Drug Czar Backs California Prison Guards, Opposes Unified Treatment Community

Press Release October 20, 2008
Media Contact

Margaret Dooley-Sammuli at (213) 291-4190 or Tommy McDonald at

SACRAMENTO — President George W. Bush’s drug czar today announced his opposition to Proposition 5, the Nonviolent Offender Rehabilitation Act (NORA), which will expand access to drug treatment for young people and nonviolent offenders — and make rehabilitation a priority of the state corrections system once again.

“The drug czar is going against the whole of California’s treatment and prevention community to line up with law enforcement. We have tried incarceration as a primary response to addictive illness for decades and failed utterly,” said Dr. Judy Martin, president of the California Society of Addiction Medicine. “The treatment field enthusiastically supports Prop. 5 because it marks a historic shift away from the drug czar’s failed approach and towards a proven one – treatment.”

“The drug czar’s rhetorical support for treatment is obviously just a fig leaf for the same old law enforcement approach. This hardline drug czar from a lame-duck administration is now opposing California’s entire treatment community,” said Margaret Dooley-Sammuli, deputy campaign manager of Yes on 5. “Back in 2000, the previous drug czar opposed Prop. 36 and that didn’t matter to voters. It’s hard to imagine President Bush’s drug czar having any more influence.”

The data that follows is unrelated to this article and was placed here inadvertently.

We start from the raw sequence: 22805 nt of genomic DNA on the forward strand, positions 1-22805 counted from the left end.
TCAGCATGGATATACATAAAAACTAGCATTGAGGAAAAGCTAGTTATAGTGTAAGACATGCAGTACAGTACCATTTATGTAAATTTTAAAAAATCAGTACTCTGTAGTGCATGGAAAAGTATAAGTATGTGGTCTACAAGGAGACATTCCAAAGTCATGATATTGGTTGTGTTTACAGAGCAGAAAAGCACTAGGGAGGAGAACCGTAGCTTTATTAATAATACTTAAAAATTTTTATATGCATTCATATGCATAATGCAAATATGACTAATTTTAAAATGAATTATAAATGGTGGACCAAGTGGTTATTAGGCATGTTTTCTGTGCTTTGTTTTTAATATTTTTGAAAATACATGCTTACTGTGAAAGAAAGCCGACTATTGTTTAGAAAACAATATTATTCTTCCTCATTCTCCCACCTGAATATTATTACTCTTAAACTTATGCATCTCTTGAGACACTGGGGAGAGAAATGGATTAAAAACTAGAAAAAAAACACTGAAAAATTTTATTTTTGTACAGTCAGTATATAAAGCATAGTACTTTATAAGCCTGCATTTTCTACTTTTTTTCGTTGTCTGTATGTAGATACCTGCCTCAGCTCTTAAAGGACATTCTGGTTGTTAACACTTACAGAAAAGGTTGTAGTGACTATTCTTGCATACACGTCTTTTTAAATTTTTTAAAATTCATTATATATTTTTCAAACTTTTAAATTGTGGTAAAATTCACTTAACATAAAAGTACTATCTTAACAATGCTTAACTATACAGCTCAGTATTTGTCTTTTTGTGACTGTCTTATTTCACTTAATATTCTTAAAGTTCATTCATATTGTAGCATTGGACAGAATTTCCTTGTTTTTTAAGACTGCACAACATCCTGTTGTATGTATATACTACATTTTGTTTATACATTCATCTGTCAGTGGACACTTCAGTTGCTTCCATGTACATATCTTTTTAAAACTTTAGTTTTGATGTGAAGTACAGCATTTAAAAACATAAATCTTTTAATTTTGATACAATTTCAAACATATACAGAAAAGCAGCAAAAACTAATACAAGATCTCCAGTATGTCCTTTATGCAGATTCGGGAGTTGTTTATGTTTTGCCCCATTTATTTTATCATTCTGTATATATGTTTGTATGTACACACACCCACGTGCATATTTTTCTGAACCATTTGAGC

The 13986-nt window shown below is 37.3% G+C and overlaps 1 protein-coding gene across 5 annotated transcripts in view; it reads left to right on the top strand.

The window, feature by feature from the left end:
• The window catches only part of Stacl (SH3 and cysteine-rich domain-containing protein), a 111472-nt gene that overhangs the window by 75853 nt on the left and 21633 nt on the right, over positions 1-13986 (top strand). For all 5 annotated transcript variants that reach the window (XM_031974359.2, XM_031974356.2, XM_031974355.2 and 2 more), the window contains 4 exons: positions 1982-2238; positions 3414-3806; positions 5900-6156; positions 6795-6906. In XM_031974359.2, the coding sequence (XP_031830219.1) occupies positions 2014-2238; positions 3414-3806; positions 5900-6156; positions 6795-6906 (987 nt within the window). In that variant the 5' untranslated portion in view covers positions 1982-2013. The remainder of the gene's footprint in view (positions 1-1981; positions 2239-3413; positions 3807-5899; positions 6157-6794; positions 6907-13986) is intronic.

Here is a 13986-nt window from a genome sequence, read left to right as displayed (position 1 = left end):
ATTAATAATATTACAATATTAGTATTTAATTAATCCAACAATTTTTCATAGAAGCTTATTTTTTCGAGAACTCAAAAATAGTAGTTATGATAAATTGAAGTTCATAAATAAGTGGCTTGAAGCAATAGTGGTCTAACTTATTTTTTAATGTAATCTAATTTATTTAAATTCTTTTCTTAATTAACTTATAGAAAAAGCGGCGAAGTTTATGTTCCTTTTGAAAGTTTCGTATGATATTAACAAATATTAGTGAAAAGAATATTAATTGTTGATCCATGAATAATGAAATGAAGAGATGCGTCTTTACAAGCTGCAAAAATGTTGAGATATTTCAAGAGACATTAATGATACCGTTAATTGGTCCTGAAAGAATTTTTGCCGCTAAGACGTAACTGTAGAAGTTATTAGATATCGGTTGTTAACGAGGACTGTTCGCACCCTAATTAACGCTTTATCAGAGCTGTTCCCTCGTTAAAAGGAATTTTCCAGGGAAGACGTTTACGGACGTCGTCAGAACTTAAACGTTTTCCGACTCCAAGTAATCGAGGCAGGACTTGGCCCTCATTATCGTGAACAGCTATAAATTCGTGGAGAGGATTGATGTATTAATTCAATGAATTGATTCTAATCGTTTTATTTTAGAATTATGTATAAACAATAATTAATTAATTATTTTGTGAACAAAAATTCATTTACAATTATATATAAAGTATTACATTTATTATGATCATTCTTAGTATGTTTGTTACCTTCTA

Supporters of Prop. 5 include the League of Women Voters of California, the California Nurses Association, the California Federation of Teachers, the Consumer Federation of California — among many others. Opponents are overwhelmingly law enforcement organizations, with $1 million in with funding from the California prison guards union.

The Legislative Analyst’s Office calculates that Prop. 5 will lower incarceration costs by $1 billion each year and will cut another $2.5 billion in state costs for prison construction. This doesn’t include savings related to reduced crime, lower social costs (e.g. emergency room visits, child protective services, welfare), and increased individual productivity.

A young woman holds a sign that says "End the Drug War."

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